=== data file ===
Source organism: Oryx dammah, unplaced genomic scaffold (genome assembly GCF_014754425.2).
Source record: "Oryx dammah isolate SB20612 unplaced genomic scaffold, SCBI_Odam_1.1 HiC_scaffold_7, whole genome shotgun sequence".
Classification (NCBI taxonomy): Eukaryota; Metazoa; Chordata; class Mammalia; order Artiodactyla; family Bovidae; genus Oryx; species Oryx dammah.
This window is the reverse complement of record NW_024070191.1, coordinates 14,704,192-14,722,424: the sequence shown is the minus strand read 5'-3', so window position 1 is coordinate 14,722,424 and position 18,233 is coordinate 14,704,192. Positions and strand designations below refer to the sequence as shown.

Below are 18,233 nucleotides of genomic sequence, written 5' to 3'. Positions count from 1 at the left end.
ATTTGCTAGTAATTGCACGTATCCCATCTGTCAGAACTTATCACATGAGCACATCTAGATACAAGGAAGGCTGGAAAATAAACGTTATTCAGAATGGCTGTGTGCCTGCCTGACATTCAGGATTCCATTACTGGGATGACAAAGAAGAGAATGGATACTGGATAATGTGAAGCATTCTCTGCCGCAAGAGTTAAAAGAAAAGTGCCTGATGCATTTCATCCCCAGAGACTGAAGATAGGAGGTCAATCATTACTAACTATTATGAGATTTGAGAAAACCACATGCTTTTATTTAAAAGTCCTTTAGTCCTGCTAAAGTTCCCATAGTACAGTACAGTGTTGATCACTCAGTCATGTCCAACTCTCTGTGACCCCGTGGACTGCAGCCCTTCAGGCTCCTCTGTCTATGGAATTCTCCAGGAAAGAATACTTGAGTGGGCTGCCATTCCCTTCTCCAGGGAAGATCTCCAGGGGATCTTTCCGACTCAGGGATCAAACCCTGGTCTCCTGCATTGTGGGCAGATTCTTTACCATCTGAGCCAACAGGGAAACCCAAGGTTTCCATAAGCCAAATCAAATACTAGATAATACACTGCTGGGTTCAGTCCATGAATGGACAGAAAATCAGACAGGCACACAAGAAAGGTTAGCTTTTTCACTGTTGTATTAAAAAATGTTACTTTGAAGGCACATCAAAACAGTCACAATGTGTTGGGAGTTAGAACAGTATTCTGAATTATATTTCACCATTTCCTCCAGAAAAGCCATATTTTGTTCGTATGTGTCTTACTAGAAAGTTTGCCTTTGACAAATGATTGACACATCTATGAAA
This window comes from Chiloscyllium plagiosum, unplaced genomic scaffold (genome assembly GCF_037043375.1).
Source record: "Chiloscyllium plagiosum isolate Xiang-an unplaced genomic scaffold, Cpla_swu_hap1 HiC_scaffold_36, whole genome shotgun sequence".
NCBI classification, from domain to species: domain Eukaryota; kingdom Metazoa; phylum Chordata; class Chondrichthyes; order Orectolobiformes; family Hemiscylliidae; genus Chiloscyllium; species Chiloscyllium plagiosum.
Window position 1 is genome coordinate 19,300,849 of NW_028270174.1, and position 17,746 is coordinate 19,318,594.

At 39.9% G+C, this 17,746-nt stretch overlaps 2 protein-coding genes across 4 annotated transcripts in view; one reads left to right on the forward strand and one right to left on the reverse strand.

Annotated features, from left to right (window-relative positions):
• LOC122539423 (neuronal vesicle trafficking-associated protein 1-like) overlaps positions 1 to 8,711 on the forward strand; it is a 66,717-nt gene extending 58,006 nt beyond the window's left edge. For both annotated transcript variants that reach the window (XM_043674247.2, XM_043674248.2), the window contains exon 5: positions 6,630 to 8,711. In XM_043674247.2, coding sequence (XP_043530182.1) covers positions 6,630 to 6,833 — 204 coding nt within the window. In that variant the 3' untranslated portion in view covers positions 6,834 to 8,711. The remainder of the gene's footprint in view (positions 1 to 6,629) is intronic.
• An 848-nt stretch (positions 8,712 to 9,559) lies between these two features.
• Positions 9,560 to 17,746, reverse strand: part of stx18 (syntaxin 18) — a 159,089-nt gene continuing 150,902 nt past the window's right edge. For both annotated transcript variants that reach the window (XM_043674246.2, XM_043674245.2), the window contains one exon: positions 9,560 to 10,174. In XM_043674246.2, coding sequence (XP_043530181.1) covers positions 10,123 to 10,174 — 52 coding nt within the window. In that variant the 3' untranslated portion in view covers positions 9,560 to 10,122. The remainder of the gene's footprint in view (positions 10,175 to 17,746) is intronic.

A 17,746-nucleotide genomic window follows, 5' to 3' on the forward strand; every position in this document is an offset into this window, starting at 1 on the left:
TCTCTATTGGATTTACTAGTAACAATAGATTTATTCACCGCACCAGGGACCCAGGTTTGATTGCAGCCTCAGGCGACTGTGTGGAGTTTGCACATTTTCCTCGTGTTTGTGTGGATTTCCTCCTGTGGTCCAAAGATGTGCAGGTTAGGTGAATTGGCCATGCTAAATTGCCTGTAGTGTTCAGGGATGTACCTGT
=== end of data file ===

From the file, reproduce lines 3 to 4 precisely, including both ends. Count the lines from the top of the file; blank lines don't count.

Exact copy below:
Classification (NCBI taxonomy): Eukaryota; Metazoa; Chordata; class Mammalia; order Artiodactyla; family Bovidae; genus Oryx; species Oryx dammah.
This window is the reverse complement of record NW_024070191.1, coordinates 14,704,192-14,722,424: the sequence shown is the minus strand read 5'-3', so window position 1 is coordinate 14,722,424 and position 18,233 is coordinate 14,704,192. Positions and strand designations below refer to the sequence as shown.